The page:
This month, Palestinians and Israelis will mark one year since the renewal of peace negotiations at the Annapolis conference. It was there that we consummated the hope that we would reach a comprehensive peace agreement by the end of 2008, while improving the economic and security environments that underpin the political track. Yet, as we approach year's end, there seems to be no end to the bumpy road to peace that began in Madrid 17 years ago.

Regrettably, few expectations have been met. Settlements pepper the West Bank and continue to grow. Every indicator of settlement activity - from publicly and privately initiated construction to tenders and building permits - shows that, rather than stopping, settlement activity has in fact accelerated since Annapolis. Similarly, restrictions on access and movement are tighter than they were before Annapolis. Today, there are 630 checkpoints and roadblocks, as compared to 563 before Annapolis, not to mention the tightening of the siege on Gaza. And land confiscations, home demolitions, and military incursions and raids have all continued.

An Erosion of Self-Esteem

Needless to say, the quality of life for the average Palestinian has worsened. Yet, as devastating as these developments have been on Palestinian fabric of life, the combination of deteriorating ground conditions and the absence of a political horizon has had an even worse impact on the Palestinians' state of mind.

Decades of Israeli occupation and oppression have triggered and perpetuated an erosion in Palestinian self-esteem and self-assuredness. Palestinians old enough to remember the first intifada felt it during the second intifada. Palestinians also felt the shame of it in June of last year.

In turn, this erosion has tended to elicit one of two seemingly polar reactions among Palestinians, namely, defeatism and belligerence. Neither is constructive. You cannot end the occupation if your mindset is defeatist. Nor will belligerence get you there, with what may come with it by way of violence and isolation.

Today, the greatest obstacle preventing Palestinians from achieving their national goals is not occupation per se or factionalism, not poverty or separation, but a dangerous erosion of self-esteem and consequent loss of faith in their capacity to get things done.

Defeating Defeatism

To end the occupation, Palestinians must first rid themselves of what four decades of Israeli occupation have precipitated by way of fear, skepticism, cynicism, self-doubt - and loss of self-esteem. We can regain our sense of self-assuredness once we collectively and consciously embrace a paradigm that says that, on the way to freedom, defeatism must be defeated and belligerence must be set aside.

Acting on this conviction, from day one, this Palestinian Authority (PA) set out to create and set in motion mechanisms capable of getting us there - building towards statehood despite the occupation. This involved building strong, effective institutions capable of delivering services to the people in an expeditious and fair manner, all within the framework of good governance.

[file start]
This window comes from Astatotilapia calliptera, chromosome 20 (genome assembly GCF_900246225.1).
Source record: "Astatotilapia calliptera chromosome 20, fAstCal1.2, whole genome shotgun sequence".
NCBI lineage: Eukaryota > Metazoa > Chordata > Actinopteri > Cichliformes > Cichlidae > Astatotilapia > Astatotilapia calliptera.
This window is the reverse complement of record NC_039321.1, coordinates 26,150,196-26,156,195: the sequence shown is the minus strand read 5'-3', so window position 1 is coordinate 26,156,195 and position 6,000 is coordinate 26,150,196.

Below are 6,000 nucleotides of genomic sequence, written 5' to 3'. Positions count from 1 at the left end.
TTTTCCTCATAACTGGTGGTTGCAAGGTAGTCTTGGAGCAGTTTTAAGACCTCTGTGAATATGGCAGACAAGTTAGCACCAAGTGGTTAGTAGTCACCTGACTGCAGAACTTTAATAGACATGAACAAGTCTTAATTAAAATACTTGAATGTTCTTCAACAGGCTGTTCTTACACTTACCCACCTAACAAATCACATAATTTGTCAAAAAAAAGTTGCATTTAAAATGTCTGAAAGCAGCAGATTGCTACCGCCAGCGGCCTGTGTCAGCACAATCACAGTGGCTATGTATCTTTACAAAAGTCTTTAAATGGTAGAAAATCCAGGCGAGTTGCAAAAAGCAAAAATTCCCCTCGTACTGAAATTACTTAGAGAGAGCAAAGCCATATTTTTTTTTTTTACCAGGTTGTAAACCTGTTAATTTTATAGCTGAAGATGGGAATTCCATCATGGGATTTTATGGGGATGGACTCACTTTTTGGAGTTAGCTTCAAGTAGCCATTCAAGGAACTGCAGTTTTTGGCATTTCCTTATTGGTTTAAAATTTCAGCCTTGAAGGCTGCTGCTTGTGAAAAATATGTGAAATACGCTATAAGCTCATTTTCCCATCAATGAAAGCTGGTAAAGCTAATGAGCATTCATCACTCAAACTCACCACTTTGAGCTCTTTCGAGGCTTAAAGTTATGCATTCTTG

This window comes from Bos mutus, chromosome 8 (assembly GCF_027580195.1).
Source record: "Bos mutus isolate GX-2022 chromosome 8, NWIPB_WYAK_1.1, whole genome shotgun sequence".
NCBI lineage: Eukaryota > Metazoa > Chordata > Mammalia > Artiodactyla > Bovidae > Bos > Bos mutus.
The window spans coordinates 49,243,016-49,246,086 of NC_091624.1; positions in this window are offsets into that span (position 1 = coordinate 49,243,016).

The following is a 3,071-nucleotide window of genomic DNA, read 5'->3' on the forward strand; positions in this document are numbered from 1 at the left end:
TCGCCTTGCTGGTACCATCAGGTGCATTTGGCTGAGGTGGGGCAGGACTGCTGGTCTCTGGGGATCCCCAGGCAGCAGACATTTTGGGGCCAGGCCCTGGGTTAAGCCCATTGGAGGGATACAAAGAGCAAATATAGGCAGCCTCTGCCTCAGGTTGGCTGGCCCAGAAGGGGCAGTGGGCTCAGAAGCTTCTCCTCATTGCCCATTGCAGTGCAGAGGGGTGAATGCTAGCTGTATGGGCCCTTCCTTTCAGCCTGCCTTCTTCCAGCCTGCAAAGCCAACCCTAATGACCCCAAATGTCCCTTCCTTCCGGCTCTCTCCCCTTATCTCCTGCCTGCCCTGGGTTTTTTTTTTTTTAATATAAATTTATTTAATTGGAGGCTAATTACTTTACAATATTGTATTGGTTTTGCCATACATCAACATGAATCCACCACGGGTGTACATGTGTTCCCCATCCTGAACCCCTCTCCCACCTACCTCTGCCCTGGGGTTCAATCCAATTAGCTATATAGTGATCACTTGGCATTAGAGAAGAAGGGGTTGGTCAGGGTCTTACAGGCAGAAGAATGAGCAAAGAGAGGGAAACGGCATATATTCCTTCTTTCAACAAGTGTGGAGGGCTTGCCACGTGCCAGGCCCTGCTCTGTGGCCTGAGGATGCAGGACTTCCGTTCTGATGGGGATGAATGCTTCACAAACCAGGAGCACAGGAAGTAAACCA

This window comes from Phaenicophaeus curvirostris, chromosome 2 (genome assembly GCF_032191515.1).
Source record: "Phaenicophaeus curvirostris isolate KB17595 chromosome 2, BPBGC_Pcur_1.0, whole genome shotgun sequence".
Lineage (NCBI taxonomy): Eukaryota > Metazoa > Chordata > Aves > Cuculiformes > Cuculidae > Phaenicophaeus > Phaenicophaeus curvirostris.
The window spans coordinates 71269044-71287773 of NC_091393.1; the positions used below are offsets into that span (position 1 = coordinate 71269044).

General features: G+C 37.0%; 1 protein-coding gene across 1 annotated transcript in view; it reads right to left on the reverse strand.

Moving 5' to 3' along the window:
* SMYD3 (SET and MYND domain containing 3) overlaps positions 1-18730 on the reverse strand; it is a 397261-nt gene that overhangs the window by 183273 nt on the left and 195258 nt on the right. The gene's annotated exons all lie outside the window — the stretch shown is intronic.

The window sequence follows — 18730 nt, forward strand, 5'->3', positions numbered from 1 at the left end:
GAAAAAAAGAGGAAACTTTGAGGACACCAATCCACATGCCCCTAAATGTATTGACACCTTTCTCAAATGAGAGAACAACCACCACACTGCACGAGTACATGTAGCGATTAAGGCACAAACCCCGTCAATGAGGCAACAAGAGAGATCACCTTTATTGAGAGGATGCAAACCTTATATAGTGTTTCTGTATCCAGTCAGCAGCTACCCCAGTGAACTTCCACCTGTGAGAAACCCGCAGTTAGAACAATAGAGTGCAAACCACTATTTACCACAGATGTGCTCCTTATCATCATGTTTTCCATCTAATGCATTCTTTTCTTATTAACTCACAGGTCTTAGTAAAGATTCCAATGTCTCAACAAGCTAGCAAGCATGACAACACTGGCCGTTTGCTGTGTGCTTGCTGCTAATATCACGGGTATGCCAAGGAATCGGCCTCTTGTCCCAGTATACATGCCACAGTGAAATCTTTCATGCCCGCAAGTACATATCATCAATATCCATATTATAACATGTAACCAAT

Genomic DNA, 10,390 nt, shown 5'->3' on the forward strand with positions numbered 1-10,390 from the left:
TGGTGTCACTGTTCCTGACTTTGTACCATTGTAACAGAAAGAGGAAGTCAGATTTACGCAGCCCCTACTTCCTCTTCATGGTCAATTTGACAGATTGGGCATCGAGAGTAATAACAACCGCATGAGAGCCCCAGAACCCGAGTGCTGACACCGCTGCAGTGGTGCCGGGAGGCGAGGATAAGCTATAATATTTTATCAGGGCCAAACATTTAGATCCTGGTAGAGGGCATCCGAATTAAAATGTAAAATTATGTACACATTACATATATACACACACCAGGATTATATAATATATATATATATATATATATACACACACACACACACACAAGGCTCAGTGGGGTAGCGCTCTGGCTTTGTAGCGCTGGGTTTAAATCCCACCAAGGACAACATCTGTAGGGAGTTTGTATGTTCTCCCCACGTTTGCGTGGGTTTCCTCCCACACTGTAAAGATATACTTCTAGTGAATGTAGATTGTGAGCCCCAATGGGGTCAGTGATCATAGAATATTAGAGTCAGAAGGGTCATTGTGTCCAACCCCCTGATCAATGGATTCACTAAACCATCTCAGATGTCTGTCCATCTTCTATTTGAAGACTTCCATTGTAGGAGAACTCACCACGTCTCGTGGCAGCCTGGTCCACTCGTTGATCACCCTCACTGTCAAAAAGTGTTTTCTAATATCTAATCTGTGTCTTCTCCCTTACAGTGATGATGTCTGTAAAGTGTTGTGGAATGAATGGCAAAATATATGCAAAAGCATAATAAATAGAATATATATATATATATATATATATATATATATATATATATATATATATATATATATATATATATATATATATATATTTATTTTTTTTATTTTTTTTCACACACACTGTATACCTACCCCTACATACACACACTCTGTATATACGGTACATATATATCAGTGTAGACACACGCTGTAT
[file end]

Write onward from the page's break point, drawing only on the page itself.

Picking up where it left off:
This effort has already started to bear fruit. In the area of financial management, for example, there is now a system that truly measures up to the highest international standards and practices. In addition to earning it trust at home, the government has won the international confidence necessary to secure much-needed aid, including from the United States and the European Union.

This is but one example of the progress we have been able to achieve over the past year in building towards statehood. There are other important examples, especially in the spheres of security and law and order. Together, these efforts prompted United Nations Secretary-General Ban Ki-moon to speak of "an emerging sense of self-empowerment" among Palestinians.

His is an accurate assessment. On visits to many districts in the West Bank - which will hopefully be replicated in Gaza - I was greeted with cautious, yet distinct glimmers of self-respect, pride and resilience. They were visible in the streets of Nablus and Jenin, where law and order and, thus, a modicum of normalcy have been restored. They were there in Manger Square in Bethlehem in May, when 1,000 businessmen and dignitaries from all over Palestine and abroad, including Israel, dined together in the open air. For the past few years, this feeling has existed in Bil'in, where villagers peacefully protest against the erection of a despicable wall that threatens their livelihoods and, sometimes, their lives. It was there one sad day when Palestinians walked up a Ramallah hill to bury Palestine's most highly revered literary icon, Mahmoud Darwish, conjuring up memories of the day the Palestinian nation mourned the loss of its late President Yasser Arafat. Pride and self-respect were certainly there the day a shipment of Palestinian pharmaceutical products, destined for the first time to Germany, made its way through the maze of economic restrictions in the West Bank, to meet the most exacting pharmaceutical standards in the world. And, indeed, they were there the day Palestinians welcomed a boat-load of visitors off the shore of Gaza. And they are there, every single day that a Palestinian child goes to school, that a Palestinian farmer manages to work his land, that a Palestinian mother remains hopeful that her son will be released from Israeli prison, that a Palestinian family chooses - finds a way - to remain on their land for another day.